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DOE MIA at Employee Protection Provision Hearing

March 31, 2014School bus drivers with ATU 1181 outside City Hall.
By Marc Bussanich 

New York, NY—Deputy Schools Chancellor Kathleen Grimm was expected to testify before the City Council but nobody from the Department of Education showed up. It turns out someone from DOE attended the hearing to observe the proceedings, but it wasn’t Kathleen Grimm. Video 

It’s more than a year since school bus drivers represented by the Amalgamated Transit Union, Local 1181 went out on strike after former schools chancellor Dennis Walcott and former mayor Michael Bloomberg eliminated employee protection provisions (EPP) from contracts that private bus companies would bid on to do the work.

The EPP had been in effect since 1979 when an agreement was reached between the Local and DOE to settle a 14-week strike of drivers, escorts and mechanics.

The EPP is a master seniority list of school bus employees that private bus companies, when the companies signed contracts with the city to transport children to school, must use to fill job vacancies. According to the union, the elimination of the EPP starting last year has directly led to job losses and lower-paying jobs because private bus companies aren’t hiring workers from the master seniority list.

On Thursday, Local 1181 members and supporters rallied at City Hall before attending the Committee on Civil Service and Labor hearing chaired by Councilmember and former ATU 1056 president, Daneek Miller.

Michael Cordiello, Local 1181’s president, said in an interview that the elimination of the EPP is causing chaos in the school bus industry.

“The costs associated with removing the EPPs [include] $21 million in reimbursements to parents who had to find other ways to get their children to school [during the strike]; 2,000 men and women out of work; and that the city might be liable for $265 million in pension liabilities for our pension fund that could potentially go under,” said Cordiello.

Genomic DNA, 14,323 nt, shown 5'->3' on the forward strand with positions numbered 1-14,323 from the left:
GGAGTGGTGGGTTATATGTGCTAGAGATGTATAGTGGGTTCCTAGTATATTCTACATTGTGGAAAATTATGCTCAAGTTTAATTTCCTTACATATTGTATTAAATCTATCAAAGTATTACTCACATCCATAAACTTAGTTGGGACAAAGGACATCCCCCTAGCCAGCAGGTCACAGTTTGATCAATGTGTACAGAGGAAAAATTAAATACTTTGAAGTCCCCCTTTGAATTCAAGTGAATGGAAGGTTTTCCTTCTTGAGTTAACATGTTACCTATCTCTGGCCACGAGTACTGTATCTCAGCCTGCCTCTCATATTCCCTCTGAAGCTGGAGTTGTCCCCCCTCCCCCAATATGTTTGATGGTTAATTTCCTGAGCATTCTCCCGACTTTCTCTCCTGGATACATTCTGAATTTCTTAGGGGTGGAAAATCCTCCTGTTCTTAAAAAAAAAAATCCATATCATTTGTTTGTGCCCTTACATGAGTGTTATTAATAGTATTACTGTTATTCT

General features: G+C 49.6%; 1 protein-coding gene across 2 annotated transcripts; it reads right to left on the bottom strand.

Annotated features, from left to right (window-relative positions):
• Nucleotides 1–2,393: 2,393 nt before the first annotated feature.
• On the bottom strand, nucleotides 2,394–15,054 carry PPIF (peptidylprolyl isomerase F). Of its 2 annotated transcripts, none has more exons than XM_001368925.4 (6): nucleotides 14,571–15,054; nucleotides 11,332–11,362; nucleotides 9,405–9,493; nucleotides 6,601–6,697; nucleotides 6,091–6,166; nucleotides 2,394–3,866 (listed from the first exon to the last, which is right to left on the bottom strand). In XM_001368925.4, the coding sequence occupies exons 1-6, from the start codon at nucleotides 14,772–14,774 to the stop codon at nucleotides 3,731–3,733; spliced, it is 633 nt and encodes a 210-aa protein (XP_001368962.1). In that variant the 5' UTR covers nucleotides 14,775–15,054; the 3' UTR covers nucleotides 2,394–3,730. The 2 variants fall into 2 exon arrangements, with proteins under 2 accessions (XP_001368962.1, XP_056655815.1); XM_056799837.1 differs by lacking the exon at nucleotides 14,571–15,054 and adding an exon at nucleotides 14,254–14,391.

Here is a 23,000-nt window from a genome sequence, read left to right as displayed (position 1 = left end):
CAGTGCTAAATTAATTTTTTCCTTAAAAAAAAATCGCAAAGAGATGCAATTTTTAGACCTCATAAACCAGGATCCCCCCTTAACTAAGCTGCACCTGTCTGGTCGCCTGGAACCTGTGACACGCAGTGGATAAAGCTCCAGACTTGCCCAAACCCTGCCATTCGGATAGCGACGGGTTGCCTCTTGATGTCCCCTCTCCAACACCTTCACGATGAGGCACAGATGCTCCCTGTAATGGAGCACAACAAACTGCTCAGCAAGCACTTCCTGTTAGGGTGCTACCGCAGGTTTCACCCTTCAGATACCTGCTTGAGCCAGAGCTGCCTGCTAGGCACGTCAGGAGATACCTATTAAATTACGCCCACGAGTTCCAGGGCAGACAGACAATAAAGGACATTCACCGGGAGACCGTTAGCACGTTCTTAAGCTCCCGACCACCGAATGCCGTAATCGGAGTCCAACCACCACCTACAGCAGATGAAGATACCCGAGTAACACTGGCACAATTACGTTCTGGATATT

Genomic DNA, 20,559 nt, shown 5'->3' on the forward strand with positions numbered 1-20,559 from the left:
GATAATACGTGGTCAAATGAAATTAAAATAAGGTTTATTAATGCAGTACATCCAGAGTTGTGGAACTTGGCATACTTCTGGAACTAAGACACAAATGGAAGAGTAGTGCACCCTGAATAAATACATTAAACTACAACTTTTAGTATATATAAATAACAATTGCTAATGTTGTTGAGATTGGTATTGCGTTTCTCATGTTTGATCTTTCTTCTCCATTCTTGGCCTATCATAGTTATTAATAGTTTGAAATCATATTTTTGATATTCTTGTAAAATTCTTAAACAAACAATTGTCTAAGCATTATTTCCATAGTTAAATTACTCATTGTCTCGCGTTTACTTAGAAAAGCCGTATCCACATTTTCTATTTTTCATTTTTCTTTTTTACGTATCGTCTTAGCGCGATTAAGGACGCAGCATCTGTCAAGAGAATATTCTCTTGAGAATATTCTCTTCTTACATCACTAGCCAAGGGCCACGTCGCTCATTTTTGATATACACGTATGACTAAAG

Cordiello hopes the new mayoral administration and schools chancellor will restore the EPP in upcoming bids.

“I hope to hear that the EPP will be reinstated and that my 2,000 workers find their way back into the industry so that their pensions, wages and welfare benefits will be safe,” said Cordiello.

Unfortunately, nobody from the city showed up but a member of the committee’s staff read a statement submitted by Deputy Schools Chancellor Grimm. In her statement, Grimm said, while defending a state appeals court decision in 2011 that EPPs were “anti-competitive," DOE will be re-revisiting the process started post-EPP.

“In light of the arrival of the new City administration, DOE, with support from other agencies, is currently reviewing the benefits and drawbacks of the process begun in 2011 and various options to proceed. We are using these criteria (safety of DOE students and quality of service; worker protection and fairness; and fiscal responsibility and sustainability) to review the current conditions and consider directions for the future.”

Cordiello hopes the City and Mayor Bill de Blasio place a moratorium on any upcoming bids that don’t have EPPs.

“Contracts that went to bid for September 2014 will be expiring in June and new private bus companies will be bidding and that’s another 2,500 of our members that’ll be displaced,” Cordiello said. “There’s another bid due in May for the 2015 school year and that’ll eliminate another 4,000 jobs.”

If the de Blasio administration doesn’t step in, Cordiello worries the worst will happen.

“They must, or this industry is going to go to low-wage, transient workers,” Cordiello said.

Follow Marc on Twitter marc@laborpress.org

 

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